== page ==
Reporting Your Capital Gains and Losses From Stock Sales
If you sold stock in the past year you should be looking for a 1099-B statement from your brokerage company that summarizes information for the year.
Often you will receive a consolidated statement that includes sections labeled 1099-INT for interest, 1099-DIV for dividends, and 1099-B for stock or bond sales. Many times all of these sections are included even if you only have information in one or two of them.
Consolidated tax statements follow no standard format, and come in a wide variety of styles. Many of the year-end tax statements look similar to the account statements you receive during the year from the same broker, bank, or mutual fund company.
Is all of the Information I Need on My Consolidated Tax Statement?
Not usually. Often you will only receive information about the sale of a stock or other security. You may need to look to other sources for the date acquired, or for your cost or basis of your investments.
Though some brokers, banks and mutual fund companies include your purchase information on consolidated statements, many do not.
You may need to contact them for this information or look at you old account statements for information from when you bought them.
To avoid the hassle of tracking down purchase information, we recommend you keep your own records of all your investment purchases.
Intuit's Quicken product is a great tool for tracking your investments including the cost information needed to complete your taxes.
What Dates Do I Enter?
If you bought the item you later sold, enter:
- For the Date Acquired, use the date you bought the asset. For stocks or bonds, the date you acquired the asset is the trade date. This should be on your purchase confirmation statement from your broker.
- For the Date Sold, use the date shown on your Form 1099-B or 1099-S, or the date you sold the item.
TurboTax will use your dates to decide if the sale should be reported as a short-term or long-term sale.
If you inherited the item, enter the word "Inherited" for the date you acquired the item. When you sell inherited assets, you have a long-term gain or loss.
If you sell a group of similar assets, such as shares in a mutual fund, you can enter the word "Various" for the date you acquired your assets. Then you can tell us how long you owned the assets you sold them. Before you use "Various," be sure to sort your sales by the date you sold them and the length of time you owned them so that your sales dates and holding periods will be correct. You need to separate holding periods for the assets you owned into two groups:
- A year or less, for short-term sales
- More than a year, for long-term sales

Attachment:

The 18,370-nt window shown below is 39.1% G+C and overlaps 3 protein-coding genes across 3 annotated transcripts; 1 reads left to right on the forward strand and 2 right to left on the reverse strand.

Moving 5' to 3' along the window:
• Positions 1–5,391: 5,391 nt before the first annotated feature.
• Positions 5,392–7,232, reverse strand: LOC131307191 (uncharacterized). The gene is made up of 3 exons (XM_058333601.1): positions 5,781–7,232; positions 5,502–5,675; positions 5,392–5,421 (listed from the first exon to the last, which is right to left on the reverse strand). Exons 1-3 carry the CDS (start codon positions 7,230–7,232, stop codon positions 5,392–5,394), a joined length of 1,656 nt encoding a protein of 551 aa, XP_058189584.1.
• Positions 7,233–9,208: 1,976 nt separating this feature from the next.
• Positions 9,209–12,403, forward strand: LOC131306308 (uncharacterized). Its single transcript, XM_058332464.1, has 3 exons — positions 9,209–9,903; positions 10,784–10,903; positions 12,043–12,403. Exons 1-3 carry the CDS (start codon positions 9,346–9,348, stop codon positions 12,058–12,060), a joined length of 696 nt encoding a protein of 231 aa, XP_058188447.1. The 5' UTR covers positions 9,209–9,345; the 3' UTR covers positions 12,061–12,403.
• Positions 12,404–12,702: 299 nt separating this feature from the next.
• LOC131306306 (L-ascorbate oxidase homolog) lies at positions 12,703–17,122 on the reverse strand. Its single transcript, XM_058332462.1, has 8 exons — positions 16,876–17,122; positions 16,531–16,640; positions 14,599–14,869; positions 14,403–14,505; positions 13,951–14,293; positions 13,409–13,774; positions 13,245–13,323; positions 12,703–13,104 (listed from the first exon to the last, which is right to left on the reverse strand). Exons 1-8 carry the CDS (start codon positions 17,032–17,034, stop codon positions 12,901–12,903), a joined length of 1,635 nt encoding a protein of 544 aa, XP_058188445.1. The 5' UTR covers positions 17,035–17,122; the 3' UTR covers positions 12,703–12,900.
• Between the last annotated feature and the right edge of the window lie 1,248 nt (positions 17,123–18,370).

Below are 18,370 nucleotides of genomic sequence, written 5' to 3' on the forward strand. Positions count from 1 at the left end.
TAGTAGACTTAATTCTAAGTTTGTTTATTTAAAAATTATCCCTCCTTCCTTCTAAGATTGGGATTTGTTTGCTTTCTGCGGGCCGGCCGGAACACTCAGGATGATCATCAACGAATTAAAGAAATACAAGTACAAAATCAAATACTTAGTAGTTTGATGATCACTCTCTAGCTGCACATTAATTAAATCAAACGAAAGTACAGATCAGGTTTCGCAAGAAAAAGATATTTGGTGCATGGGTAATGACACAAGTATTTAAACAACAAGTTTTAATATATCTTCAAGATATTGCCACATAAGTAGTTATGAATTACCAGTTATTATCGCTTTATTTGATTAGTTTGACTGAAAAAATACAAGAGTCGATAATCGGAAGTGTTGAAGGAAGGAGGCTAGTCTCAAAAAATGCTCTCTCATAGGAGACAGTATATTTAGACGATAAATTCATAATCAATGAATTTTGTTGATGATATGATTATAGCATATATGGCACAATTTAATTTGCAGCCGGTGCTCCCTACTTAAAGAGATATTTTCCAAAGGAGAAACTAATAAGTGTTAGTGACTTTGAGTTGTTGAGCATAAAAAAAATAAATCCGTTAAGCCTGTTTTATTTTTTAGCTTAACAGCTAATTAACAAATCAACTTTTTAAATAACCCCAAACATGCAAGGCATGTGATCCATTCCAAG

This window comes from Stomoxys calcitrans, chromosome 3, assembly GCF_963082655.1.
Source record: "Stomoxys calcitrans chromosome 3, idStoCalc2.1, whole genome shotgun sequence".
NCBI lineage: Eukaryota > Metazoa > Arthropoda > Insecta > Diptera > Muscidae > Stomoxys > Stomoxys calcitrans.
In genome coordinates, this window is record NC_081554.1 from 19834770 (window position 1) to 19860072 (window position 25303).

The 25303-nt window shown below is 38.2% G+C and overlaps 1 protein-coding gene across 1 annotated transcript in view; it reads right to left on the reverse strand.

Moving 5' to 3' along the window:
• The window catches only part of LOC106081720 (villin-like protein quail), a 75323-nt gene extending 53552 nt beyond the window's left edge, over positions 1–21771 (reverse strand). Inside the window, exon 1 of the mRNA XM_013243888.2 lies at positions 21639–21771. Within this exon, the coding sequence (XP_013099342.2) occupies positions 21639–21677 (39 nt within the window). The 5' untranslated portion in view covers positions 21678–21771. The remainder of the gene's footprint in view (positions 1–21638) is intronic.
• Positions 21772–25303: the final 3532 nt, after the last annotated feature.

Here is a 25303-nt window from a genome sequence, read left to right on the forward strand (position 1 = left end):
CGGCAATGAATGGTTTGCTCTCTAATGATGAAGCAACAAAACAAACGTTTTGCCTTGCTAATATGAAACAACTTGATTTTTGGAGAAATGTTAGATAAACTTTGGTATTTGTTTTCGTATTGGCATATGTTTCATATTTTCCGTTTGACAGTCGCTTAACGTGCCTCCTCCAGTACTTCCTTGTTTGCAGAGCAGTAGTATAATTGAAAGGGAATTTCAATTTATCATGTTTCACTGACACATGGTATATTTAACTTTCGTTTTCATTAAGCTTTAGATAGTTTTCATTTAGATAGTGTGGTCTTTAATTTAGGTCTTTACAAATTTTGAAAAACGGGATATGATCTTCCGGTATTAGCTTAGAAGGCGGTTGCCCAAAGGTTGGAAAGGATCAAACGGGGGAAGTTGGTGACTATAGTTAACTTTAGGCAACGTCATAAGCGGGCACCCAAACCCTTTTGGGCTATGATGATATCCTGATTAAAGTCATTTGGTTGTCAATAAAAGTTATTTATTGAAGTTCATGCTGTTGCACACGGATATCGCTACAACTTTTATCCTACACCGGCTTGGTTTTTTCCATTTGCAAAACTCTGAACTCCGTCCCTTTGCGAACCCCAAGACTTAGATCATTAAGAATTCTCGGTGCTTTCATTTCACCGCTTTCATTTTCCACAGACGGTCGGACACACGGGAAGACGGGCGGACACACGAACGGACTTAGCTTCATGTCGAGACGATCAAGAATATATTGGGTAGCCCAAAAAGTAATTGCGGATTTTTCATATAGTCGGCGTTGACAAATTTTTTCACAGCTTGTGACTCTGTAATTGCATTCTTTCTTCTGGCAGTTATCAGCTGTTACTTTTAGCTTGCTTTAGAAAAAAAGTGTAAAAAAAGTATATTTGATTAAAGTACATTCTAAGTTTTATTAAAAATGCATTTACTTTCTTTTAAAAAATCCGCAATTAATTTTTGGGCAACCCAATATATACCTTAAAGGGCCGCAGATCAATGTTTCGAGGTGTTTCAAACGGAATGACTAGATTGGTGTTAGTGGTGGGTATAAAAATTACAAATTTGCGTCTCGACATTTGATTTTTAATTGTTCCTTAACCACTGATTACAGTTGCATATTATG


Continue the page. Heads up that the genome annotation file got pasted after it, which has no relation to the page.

If you sold collectibles, put those sales in another group. They could be taxed at a higher rate than other gains.
Important Note: If you enter a word instead of a date in a date field, such as "Various," you must tell us whether to report your sale as a long or short-term sale. If you don't give us this information, we will treat your gain or loss as a long-term gain or loss.
What Do I Enter For Sales Price and Cost, or Basis?
Most of the time, your sales price is the amount on the Form 1099-B (or 1099-S for selling real estate) from your broker.
If you sold an asset and didn't use a broker or a real estate agent, enter the amount shown on your sales contract.
Your cost is usually the amount you paid for your property, but there are some special circumstances where you will report something different. See IRS Publication 550, Investment Income and Expenses, for details about how to figure your cost or basis when you sell property that you:
- Received as a gift
- Received for work you did
- Received in exchange for other property
- Received from a stock split or stock distribution
- Purchased when you exercised stock rights or stock options
- Purchased by reinvesting dividends, including mutual fund shares
- Acquired at a premium
- Added improvements to, or depreciated
- Acquired in other ways
What if I Got Incorrect Information?
If you are importing information into TurboTax from your financial institution it is important that it match the tax information reported to you on paper documents.
If you receive incorrect information you should contact your financial institution to get it straightened out prior to filing your tax return.
Where do I enter my stock sales?
To get to the correct starting point in TurboTax Online:
- Select the Tools button in the upper right-hand portion of the screen.
- Select Topic Search.
- When the window opens, type "stock sales" into the box, select the "stock sales" item, and then select Go.
To get to the correct starting point in TurboTax Desktop:
- Enter your cursor into the search box in the upper right-hand portion of the screen.
- Type "stock sales" into the box, select the "stock sales" item.
Follow the on-screen instructions to enter your information.